from Wiktionary, Creative Commons Attribution/Share-Alike License
- n. A stranger; an ignorant person.
- n. An Aborigine living according to tradition and in a traditional way.
- n. Any of various Australian acacias, especially the weeping myall, Acacia pendula, or the wood of such trees.
from The Century Dictionary and Cyclopedia
- n. One. of several Australian acacias, affording a hard and useful scented wood.
- n. A wild and independent native Australian.
- n. plural By transference, wild cattle.
Towards the river the country is wooded with a kind of myall, but not the drooping acacia.
| Page 53: "myall" changed to "Myall" (he saw a lot of Myall) |
At six miles crossed a grassy creek of several channels, with myall and gum, but no water, running to north-east, nearly along our line.
At eight miles and a half struck three creeks joining at about a quarter of a mile to the east; the centre one is gum, and the other two myall.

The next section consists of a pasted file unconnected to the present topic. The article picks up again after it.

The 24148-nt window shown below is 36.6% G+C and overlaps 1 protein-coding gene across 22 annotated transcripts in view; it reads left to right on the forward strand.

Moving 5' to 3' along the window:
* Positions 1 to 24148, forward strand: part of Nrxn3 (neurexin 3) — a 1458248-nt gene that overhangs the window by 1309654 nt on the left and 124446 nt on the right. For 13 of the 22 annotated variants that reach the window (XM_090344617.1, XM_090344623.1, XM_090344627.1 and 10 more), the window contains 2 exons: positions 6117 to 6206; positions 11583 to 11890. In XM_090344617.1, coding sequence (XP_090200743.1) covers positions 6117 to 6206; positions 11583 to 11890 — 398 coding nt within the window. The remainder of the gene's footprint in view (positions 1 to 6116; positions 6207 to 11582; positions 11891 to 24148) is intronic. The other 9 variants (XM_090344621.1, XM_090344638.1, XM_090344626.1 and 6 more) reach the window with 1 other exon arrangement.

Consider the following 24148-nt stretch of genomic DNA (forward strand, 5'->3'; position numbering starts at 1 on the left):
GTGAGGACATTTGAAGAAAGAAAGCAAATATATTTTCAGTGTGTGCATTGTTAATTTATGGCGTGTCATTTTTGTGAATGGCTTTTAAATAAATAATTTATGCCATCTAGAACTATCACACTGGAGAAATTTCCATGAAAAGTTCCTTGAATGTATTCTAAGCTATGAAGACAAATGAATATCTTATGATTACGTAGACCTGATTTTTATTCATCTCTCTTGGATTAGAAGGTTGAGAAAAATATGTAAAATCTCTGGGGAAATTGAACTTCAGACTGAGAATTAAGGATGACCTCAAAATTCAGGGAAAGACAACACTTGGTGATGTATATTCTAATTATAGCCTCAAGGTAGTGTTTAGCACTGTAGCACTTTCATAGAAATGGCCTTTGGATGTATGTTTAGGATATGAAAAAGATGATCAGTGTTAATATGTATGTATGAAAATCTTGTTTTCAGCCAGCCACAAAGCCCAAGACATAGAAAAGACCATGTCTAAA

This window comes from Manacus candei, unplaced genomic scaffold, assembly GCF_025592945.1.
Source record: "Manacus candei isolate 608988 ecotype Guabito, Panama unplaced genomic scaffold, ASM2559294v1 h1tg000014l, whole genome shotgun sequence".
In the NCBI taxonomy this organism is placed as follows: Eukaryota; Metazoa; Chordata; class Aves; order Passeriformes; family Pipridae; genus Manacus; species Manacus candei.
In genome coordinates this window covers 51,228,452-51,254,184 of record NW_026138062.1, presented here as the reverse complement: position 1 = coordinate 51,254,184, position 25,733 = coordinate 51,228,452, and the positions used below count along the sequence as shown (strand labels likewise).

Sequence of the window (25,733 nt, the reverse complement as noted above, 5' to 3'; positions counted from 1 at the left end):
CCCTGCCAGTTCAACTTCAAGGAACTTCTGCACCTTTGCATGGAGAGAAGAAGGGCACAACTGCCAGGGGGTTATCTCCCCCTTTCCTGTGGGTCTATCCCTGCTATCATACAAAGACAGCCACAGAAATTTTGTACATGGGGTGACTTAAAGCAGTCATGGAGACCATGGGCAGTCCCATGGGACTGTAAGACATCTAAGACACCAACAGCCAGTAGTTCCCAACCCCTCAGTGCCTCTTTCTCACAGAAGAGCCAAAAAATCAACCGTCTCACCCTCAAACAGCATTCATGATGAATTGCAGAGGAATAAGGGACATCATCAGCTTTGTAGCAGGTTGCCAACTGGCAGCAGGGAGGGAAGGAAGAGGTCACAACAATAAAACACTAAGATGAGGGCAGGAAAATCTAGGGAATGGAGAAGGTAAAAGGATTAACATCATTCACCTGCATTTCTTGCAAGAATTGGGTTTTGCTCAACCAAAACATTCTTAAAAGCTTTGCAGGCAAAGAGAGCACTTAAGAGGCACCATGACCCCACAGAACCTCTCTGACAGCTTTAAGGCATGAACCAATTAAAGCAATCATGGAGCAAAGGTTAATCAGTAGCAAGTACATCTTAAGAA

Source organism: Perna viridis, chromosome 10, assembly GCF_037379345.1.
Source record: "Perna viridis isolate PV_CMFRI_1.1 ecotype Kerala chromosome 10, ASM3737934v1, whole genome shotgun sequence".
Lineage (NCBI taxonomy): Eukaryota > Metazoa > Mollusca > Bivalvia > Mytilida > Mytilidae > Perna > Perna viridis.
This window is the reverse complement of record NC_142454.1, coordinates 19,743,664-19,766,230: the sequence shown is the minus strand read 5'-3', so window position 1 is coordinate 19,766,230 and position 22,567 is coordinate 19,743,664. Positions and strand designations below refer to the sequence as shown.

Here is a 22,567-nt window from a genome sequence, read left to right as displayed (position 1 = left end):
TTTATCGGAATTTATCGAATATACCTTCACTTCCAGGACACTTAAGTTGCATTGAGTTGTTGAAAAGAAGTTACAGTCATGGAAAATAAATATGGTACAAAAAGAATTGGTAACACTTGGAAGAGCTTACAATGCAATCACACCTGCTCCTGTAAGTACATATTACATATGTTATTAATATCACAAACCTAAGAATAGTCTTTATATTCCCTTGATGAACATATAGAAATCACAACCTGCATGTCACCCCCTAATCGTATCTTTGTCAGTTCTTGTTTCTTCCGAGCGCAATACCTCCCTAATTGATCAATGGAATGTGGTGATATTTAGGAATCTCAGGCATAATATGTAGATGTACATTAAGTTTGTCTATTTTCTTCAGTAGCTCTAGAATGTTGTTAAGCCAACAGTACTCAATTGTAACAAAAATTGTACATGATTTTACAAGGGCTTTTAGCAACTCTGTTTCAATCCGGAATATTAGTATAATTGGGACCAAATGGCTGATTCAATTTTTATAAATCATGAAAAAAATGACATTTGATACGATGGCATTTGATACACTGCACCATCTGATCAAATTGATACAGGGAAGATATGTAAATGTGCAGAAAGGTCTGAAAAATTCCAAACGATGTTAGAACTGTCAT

Crossing thence, we met two small myall-creeks running north-east with birds upon them.
The vegetation of this district is poor; the myall is scarce, but the mulga (Acacia aneura) generally plentiful.
At one mile a myall and gum creek; at three miles another gum creek; at seven miles a very large and broad gum creek, spread out into numerous channels.
At six miles on this course camped on a myall creek.
Crossed another creek, at twenty miles, with myall and stunted gums running over a plain in numerous courses.
Travelled for nine miles and a half over another large and well-grassed plain of the same description; thence over some low stony hills to a myall flat, the soil beautiful, of a red colour, covered with grass; after four miles it became sandy.